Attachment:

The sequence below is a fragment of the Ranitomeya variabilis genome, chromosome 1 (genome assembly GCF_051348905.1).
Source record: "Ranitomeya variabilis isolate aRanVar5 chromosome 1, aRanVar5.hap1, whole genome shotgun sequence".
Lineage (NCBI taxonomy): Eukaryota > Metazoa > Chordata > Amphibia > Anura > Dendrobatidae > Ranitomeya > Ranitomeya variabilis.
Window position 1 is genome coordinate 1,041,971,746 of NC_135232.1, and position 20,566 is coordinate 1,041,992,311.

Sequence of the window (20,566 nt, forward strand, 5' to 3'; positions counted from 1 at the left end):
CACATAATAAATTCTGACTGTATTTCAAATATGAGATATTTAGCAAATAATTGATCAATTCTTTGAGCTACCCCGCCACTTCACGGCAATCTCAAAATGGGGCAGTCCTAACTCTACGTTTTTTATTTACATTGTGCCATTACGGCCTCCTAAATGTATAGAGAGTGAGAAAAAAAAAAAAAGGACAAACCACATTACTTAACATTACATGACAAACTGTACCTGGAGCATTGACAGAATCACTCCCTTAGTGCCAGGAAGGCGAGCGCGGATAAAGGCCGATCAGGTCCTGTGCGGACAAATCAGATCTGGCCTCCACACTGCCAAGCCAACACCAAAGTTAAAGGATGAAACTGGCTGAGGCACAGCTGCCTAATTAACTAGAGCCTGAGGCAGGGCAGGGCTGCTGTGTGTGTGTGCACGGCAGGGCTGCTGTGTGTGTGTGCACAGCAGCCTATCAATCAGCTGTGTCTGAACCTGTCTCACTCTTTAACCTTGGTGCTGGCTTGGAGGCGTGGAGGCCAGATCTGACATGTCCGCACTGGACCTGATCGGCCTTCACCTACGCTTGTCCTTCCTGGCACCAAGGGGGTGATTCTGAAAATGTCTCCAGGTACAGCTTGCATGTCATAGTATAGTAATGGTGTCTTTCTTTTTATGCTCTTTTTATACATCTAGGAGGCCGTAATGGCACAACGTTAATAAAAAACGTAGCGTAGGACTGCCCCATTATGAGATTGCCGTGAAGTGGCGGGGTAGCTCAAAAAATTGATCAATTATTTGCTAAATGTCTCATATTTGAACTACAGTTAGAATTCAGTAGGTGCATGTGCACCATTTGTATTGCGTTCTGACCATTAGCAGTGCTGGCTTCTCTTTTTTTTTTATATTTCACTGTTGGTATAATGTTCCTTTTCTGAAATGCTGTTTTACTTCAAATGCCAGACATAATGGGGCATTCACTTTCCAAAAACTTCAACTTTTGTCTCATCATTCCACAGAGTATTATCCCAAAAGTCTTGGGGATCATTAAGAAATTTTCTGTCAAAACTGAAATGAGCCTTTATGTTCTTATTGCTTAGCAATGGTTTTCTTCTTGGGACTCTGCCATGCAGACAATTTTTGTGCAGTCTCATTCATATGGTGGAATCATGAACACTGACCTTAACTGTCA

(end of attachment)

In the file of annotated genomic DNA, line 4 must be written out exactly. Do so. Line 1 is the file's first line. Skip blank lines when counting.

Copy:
Window position 1 is genome coordinate 1,041,971,746 of NC_135232.1, and position 20,566 is coordinate 1,041,992,311.